Joining the board in September ’09, Richard has been involved in environmental and land use issues since 1969, when he worked on his first research project regarding proposed oil drilling on the Canadian side of Lake Erie. Richard has practiced law in the Central Valley for over thirty years. His primary area of practice has been real property and business litigation, with an emphasis on environmental law, land use planning, water law, and appellate advocacy. Richard sincerely believes that it is not too late to make a difference in the Northern Sacramento Valley and that, if we act promptly and prudently, we can save large portions of agricultural land and open space in this region.
Susan Price has worked in the field of community development throughout her career in federal and local government and the non-profit sector. Susan spent six years with the federal government as a U.S. Senate staff member for two United States Senators where she worked on a broad array of constituent, legislative, and special projects and programs. She spent eight and a half years in the housing and community development non-profit sector and twenty years in City and County government in both appointed and elected positions, including City Manager, Finance Director, and Director of Planning and Natural Resources, as well as eight years as an elected City Councilmember. Susan’s experience spans a wide range of grant and loan funded projects and programs in various areas of federal, state, and local funding, which has resulted in over $40 million in funding secured for implementation and administration of grants and loans and other public and private financing for projects and programs. These projects and programs are in the areas of water and wastewater, housing and housing rehabilitation, public works and infrastructure, community facilities, public services, economic development, natural resources, law enforcement, finance, and planning and feasibility studies. Susan graduated with a BA in Sociology from Georgetown University, Washington, DC and a Masters in Public Administration from California State University, Chico. Susan also holds a Certificate in Land Use and Environmental Planning from the University of California, Davis and has completed coursework in Economic Development Finance from the National Development Council in New York.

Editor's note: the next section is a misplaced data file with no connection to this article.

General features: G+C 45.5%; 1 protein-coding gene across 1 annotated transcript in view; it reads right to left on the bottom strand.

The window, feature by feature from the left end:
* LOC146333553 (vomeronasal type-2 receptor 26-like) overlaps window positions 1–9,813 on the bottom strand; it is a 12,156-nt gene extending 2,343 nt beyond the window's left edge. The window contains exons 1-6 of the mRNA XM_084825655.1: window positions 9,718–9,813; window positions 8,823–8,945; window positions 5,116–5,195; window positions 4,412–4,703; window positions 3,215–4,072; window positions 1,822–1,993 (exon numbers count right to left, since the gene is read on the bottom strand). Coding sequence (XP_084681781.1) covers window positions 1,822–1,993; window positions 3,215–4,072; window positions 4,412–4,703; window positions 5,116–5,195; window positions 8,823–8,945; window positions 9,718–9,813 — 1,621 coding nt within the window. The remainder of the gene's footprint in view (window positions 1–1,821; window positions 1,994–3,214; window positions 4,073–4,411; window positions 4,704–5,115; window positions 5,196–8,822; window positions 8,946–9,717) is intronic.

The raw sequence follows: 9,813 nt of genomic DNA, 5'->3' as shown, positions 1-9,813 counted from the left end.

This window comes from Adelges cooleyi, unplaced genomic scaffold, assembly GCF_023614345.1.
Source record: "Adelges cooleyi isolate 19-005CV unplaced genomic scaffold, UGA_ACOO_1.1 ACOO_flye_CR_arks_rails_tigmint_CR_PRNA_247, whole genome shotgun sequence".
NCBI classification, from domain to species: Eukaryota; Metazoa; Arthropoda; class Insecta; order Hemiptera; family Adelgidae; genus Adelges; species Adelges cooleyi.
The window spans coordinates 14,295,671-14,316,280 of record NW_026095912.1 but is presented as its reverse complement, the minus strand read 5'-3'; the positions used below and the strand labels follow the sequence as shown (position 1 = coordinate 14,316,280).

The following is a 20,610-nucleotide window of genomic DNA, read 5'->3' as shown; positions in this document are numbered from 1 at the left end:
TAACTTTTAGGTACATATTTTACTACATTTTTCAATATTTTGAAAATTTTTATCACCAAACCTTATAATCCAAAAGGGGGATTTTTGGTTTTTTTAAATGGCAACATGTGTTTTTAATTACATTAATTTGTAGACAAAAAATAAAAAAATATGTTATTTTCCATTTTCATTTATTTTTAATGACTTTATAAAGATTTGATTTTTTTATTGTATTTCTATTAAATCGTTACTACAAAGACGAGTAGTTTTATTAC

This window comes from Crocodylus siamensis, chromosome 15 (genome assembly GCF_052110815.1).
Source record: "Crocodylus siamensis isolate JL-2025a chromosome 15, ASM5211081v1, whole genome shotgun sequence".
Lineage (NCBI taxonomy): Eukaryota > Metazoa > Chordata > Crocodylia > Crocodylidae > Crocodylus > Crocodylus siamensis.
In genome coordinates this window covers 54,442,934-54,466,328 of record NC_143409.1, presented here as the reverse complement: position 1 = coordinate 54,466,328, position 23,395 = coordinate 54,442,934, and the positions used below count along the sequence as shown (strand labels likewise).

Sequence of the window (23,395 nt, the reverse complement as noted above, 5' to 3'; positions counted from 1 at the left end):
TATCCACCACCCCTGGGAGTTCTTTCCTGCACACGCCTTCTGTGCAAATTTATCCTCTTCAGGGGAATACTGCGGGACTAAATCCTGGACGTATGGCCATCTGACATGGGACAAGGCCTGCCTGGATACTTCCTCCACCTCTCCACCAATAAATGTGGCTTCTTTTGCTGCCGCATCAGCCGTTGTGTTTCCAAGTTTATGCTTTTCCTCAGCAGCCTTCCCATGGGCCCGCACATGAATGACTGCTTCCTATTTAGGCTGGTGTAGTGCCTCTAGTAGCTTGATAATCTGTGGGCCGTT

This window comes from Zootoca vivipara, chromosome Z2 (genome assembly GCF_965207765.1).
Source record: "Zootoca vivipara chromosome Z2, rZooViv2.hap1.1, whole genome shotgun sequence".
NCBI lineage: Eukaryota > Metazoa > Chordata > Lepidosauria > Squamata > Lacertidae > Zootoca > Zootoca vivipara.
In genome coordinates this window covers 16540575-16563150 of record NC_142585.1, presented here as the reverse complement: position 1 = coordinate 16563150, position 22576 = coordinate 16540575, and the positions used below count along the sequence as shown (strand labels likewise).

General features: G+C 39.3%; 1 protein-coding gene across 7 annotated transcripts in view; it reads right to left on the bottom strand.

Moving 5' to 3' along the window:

Gerald Armour is co-owner and CFO of the Western Nut Company, a California almond and walnut marketing firm based in Chico, California. He is a member of the Board of Directors of the Almond Board of California and has been involved with the almond industry for nearly 30 years. Jerry studied horticulture at UC Davis and received his master’s degree in 1975. He has an active interest in native plant communities and is a member of the Mendocino Coast Botanical Gardens and Hoyt Arboretum in Portland, Oregon. Jerry lives with his wife, Jane on a five-acre parcel in Paradise, California. He has been personally involved with restoration of native species on this property for more than 15 years. His background in horticulture and passion for native ecosystems fit well into his involvement with The Northern California Regional Land Trust (The Land Trust) and its mission to protect land and natural resources. Jerry currently sits on the Executive, Finance and Board Development Committees for The Land Trust.
Bert is a 4th generation cattle producer, real estate broker , and co-founder of AG-Land Investment Brokers. With over 35 years experience in agricultural business, finance, ranch management, cattle production, crop insurance and real estate in Tehama, Lassen, Shasta, and Modoc counties, Bert brings a wealth of practical knowledge, insight, and community relationships to the The Land Trust’s diverse working lands conservation programs.
Tod grew up on a family farm in Durham, California and attended and graduated from the Durham school system. After attending two years at Butte College, he finished his college studies at Cal Poly San Luis Obispo, earning a degree in Agricultural Business Management. In 1982, Tod began working for Farm Credit in Livermore, California and has been with the company ever since. He and his wife relocated to Chico in 1985. Currently, he is a Regional Vice President in charge of public relations and business development. Farm Credit is a nationwide agricultural lending institution, which lends money to agricultural producers and agri- businesses. Tod is past president of the Chico Chamber of Commerce and past president of the Butte County Farm Bureau and helped lead those two organizations during the past several years. Tod lives in Durham with his wife Sherri and two sons.